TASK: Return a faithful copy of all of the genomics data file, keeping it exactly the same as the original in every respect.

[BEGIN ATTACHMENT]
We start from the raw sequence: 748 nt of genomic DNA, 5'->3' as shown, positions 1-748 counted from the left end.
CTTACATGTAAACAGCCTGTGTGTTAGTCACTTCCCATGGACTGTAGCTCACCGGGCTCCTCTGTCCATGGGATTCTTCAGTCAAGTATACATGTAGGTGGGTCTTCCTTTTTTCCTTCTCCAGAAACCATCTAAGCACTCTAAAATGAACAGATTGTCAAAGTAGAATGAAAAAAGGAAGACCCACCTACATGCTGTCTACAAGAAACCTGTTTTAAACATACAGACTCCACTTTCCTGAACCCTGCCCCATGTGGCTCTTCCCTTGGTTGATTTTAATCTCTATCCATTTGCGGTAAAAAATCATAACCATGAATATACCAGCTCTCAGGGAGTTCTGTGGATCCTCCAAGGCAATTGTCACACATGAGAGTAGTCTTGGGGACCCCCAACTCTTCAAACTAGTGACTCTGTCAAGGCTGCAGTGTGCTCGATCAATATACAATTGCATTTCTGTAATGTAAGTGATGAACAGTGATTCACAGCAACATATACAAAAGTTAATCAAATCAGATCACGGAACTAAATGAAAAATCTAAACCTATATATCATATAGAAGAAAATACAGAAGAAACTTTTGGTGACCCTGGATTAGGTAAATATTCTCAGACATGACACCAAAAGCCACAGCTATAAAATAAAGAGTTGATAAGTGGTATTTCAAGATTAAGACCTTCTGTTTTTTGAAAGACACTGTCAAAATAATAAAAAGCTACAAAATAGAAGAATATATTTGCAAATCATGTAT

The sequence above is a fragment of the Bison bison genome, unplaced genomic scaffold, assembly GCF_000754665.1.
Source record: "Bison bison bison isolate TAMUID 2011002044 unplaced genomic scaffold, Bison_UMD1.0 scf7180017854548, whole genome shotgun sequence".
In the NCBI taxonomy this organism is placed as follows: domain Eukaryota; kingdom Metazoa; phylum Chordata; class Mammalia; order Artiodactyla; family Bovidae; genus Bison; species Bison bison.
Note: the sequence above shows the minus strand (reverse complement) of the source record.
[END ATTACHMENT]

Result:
We start from the raw sequence: 748 nt of genomic DNA, 5'->3' as shown, positions 1-748 counted from the left end.
CTTACATGTAAACAGCCTGTGTGTTAGTCACTTCCCATGGACTGTAGCTCACCGGGCTCCTCTGTCCATGGGATTCTTCAGTCAAGTATACATGTAGGTGGGTCTTCCTTTTTTCCTTCTCCAGAAACCATCTAAGCACTCTAAAATGAACAGATTGTCAAAGTAGAATGAAAAAAGGAAGACCCACCTACATGCTGTCTACAAGAAACCTGTTTTAAACATACAGACTCCACTTTCCTGAACCCTGCCCCATGTGGCTCTTCCCTTGGTTGATTTTAATCTCTATCCATTTGCGGTAAAAAATCATAACCATGAATATACCAGCTCTCAGGGAGTTCTGTGGATCCTCCAAGGCAATTGTCACACATGAGAGTAGTCTTGGGGACCCCCAACTCTTCAAACTAGTGACTCTGTCAAGGCTGCAGTGTGCTCGATCAATATACAATTGCATTTCTGTAATGTAAGTGATGAACAGTGATTCACAGCAACATATACAAAAGTTAATCAAATCAGATCACGGAACTAAATGAAAAATCTAAACCTATATATCATATAGAAGAAAATACAGAAGAAACTTTTGGTGACCCTGGATTAGGTAAATATTCTCAGACATGACACCAAAAGCCACAGCTATAAAATAAAGAGTTGATAAGTGGTATTTCAAGATTAAGACCTTCTGTTTTTTGAAAGACACTGTCAAAATAATAAAAAGCTACAAAATAGAAGAATATATTTGCAAATCATGTAT

The sequence above is a fragment of the Bison bison genome, unplaced genomic scaffold, assembly GCF_000754665.1.
Source record: "Bison bison bison isolate TAMUID 2011002044 unplaced genomic scaffold, Bison_UMD1.0 scf7180017854548, whole genome shotgun sequence".
In the NCBI taxonomy this organism is placed as follows: domain Eukaryota; kingdom Metazoa; phylum Chordata; class Mammalia; order Artiodactyla; family Bovidae; genus Bison; species Bison bison.
Note: the sequence above shows the minus strand (reverse complement) of the source record.